Study: Sensors Outdo Farmers At Choosing Nitrogen Rates

Corn Field

Choosing how much nitrogen (N) to put on corn fields isn’t something farmers take lightly. Many factors go into the decision, including past experiences, the timing of application, yield goals, and results from soil tests.

Nevertheless, crop sensors can select N rates for corn that outperform those chosen by farmers, according to more than 50 on-farm demonstration projects conducted in Missouri from 2004 to 2008. Compared to producers’ N rates, sensor-selected rates increased yield by almost 2 bushels per acre, on average, while reducing by 25% the amount of excess N that was applied to fields but not removed in grain.

As concerns about N pollution continue to mount, the sensors offer a way to cut fertilizer inputs without hurting yield or profits. “The most important thing, I think, is that we were able to make progress on both fronts: The technology slightly improved production and slightly improved environmental outcome,” says the study’s leader, Peter Scharf, a University of Missouri extension agronomist. “There has been talk about win-win, but really there have not been a lot of approaches that have actually [achieved] that.”

Funded by the USDA-NRCS Conservation Innovation Grants program, the Missouri DNR Nonpoint Source Pollution Control program, and the U.S. EPA Special Grants program, the study appears in the November-December issue of Agronomy Journal.

Scharf explains that although optimal N rates can vary substantially within and between fields, most U.S. corn growers still apply the same rates to entire fields or even entire farms. Many farmers in Missouri and elsewhere also spread N fertilizer months before planting, often the November before.

As fertilizer and seed costs keep climbing, however, corn producers are feeling financial pressure to apply N more precisely — in amounts that satisfy crop requirements but don’t exceed them. To help farmers with this, in 1997 Scharf began studying methods for predicting where to put more N in fields and where to put less before sowing crops, since that’s the system most people use. But he and his colleagues eventually turned to crop sensors, employed after plants start growing, as a more accurate means to diagnose N deficiency and sufficiency.

The sensors take advantage of what farmers know already from experience and common sense, Scharf says: Crops with enough N are darker green and taller, while N-deficient crops are lighter and shorter. After developing a technique for translating sensor output into a suitable N rate within a few seconds — work that was published in 2009 — Scharf and his collaborators began taking the technology to farms.

Fifty five demonstrations were eventually conducted across a broad swath of Missouri’s corn-growing region. In most cases, two or three sensors were attached to N applicators already owned by farmers or their service providers, and then used to side-dress N at variable rates to corn in growth stages ranging from V6 and V16. At the same time, fixed N rates chosen by farmers were applied in other areas, allowing comparison of the two techniques.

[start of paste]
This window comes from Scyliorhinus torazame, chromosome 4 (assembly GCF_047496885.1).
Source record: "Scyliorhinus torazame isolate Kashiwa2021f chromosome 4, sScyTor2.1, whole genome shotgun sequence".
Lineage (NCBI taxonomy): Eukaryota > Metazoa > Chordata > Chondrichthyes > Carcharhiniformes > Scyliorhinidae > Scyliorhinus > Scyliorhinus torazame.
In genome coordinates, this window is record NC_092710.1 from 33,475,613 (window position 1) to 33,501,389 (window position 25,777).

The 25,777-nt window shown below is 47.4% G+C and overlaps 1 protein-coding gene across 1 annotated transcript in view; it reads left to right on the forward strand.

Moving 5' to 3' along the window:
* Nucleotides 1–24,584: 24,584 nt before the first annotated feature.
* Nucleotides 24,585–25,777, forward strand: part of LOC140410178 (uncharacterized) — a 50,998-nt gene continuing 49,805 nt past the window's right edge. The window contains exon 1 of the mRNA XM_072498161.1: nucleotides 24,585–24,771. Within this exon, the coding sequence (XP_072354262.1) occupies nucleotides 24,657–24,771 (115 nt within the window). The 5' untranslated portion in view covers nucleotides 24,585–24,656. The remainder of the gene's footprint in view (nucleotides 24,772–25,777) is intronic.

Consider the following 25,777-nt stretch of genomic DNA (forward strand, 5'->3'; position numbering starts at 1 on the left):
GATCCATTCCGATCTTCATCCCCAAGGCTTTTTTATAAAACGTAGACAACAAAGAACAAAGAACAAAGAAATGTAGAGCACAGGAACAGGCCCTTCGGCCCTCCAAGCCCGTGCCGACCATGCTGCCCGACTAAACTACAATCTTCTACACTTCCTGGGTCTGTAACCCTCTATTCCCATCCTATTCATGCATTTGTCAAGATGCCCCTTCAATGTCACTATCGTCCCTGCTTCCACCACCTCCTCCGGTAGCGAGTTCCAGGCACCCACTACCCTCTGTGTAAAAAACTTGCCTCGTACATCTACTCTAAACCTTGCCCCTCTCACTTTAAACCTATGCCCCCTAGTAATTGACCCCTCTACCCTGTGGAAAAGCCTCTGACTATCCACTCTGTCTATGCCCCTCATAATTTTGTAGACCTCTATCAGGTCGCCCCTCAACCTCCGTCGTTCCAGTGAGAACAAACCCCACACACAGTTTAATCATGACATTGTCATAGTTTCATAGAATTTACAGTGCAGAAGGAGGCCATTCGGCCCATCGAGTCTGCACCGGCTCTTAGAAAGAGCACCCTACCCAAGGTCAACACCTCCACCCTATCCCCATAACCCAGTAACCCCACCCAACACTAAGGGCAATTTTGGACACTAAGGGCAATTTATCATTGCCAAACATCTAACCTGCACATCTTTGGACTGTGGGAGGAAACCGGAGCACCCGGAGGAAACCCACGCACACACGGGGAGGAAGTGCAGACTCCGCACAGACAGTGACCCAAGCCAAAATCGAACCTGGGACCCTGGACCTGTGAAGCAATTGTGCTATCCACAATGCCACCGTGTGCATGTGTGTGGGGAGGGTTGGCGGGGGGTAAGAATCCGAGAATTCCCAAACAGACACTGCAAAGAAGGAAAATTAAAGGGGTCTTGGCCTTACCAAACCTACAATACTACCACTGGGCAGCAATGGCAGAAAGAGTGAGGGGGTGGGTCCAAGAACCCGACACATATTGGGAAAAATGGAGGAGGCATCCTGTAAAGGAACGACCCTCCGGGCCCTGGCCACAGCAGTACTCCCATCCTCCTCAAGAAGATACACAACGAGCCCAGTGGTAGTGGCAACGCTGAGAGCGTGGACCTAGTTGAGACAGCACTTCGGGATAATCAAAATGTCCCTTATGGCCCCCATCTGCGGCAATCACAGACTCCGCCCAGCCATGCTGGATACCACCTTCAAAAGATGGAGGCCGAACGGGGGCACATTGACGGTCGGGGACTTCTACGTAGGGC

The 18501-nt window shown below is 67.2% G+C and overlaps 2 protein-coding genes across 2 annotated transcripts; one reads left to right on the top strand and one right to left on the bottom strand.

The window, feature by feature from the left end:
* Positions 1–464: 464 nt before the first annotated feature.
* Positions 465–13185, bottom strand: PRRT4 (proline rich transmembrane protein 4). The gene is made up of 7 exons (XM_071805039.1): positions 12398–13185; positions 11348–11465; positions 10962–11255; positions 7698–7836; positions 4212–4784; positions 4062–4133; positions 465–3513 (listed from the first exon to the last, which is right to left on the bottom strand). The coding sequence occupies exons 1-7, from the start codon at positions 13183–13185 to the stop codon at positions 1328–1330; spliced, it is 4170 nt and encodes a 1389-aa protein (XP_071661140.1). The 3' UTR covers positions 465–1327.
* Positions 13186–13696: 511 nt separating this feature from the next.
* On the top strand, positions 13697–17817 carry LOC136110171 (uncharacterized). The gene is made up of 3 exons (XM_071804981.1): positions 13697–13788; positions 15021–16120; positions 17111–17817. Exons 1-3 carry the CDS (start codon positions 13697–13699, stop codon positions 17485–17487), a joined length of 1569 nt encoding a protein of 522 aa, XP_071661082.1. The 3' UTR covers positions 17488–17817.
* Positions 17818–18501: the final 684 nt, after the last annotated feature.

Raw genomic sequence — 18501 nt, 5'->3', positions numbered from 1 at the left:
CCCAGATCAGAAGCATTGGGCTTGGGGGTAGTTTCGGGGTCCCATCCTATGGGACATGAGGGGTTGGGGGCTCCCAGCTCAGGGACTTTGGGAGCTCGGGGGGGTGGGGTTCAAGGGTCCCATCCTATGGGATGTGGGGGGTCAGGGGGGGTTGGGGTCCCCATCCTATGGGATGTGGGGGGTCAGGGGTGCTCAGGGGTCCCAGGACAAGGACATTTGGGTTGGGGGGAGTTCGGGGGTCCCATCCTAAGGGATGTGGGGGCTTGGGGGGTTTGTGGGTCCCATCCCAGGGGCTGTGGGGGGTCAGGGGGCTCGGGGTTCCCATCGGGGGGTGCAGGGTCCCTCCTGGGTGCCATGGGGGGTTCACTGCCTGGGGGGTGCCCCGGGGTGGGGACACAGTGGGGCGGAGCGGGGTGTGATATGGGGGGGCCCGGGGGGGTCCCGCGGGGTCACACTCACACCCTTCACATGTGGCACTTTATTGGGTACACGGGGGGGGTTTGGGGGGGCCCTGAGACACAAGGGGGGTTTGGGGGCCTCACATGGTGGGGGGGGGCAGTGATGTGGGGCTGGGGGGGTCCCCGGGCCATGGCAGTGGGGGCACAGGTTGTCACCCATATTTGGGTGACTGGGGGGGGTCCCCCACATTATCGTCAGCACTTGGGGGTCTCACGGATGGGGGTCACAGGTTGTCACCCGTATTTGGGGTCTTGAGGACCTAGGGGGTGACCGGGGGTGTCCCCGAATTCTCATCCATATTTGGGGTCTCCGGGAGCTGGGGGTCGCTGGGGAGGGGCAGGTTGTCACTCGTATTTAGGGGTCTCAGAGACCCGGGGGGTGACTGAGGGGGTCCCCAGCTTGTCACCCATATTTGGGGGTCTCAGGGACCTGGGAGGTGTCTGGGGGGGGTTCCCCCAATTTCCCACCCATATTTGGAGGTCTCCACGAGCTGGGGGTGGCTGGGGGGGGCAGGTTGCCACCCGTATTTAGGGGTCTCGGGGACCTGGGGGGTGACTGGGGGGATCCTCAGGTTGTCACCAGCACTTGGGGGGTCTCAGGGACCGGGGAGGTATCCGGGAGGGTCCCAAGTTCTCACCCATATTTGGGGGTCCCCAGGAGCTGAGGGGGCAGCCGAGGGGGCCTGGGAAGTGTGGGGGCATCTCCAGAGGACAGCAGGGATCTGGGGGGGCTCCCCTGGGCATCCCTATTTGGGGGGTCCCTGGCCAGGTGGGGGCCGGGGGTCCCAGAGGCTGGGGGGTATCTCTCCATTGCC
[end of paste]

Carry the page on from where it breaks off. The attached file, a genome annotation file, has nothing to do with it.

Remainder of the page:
An average of 14 pounds/acre less N was applied when sensors chose the rates, the researchers found, without affecting yields. In fact, during the exceptionally wet spring of 2008, sensor use actually boosted grain yield by 8 bushels/acre, on average, over what producer rates achieved–a significant bump that brought the overall yield gain with the sensors to 2 bushels/acre over all 55 fields.

Scharf believes yield increased significantly in 2008 because the sensors actually chose higher N rates than farmers did that year, better compensating for fertilizer lost through heavy rainfall. And this yield bump, coupled with an overall reduction in N fertilizer from 2004-2007, ended up increasing partial profit by an average of $17/acre across all farms.

Despite the sensors’ benefits, however, “the adoption numbers are still quite small,” Scharf says. Complete systems currently range in price from $10,500 to $16,500, and learning to use them involves time and expense, as well. Still, these aren’t the main hurdles to wider adoption, he adds.

The bigger one is getting farmers to side-dress N during the growing season, rather than fertilizing in spring before planting or even the fall before.

The unusually heavy rains of the past four years may change that. Because applying N months in advance gives it more time to leach and run off, many farmers have lost loads of it — and, therefore, money and yield — in recent rain-soaked years. That leaves one option: Applying the nutrient during the growing season.

“If this weather keeps up, I think we’ll see more people going toward in-season N application,” he says. “And that will be a big obstacle out of the way to using the sensors.”

Leave a Reply

Fertilizer Stories

Iowa waterways
FertilizerDow AgroSciences Recognizes Ag Retailers’ Role in Protecting Iowa Water Quality
April 6, 2017
The state of Iowa and its agriculture community have worked for decades to preserve soil health, protect water quality and Read More
Yara West Sacramento Ribbon Cutting
Crop InputsYara West Sacramento Is Newest Addition
March 27, 2017
Yara’s West Sacramento Terminal was officially welcomed March 21 as the newest Yara North America facility in the U.S. While continually Read More
Nutrients for Life Foundation Teacher
FertilizerNutrients For Life Foundation Celebrates 10 Years Teaching Fertilizer Education
March 23, 2017
Those in agriculture know fertilizer is a vital ingredient to grow strong, productive crops. In fact, fertilizer is responsible for Read More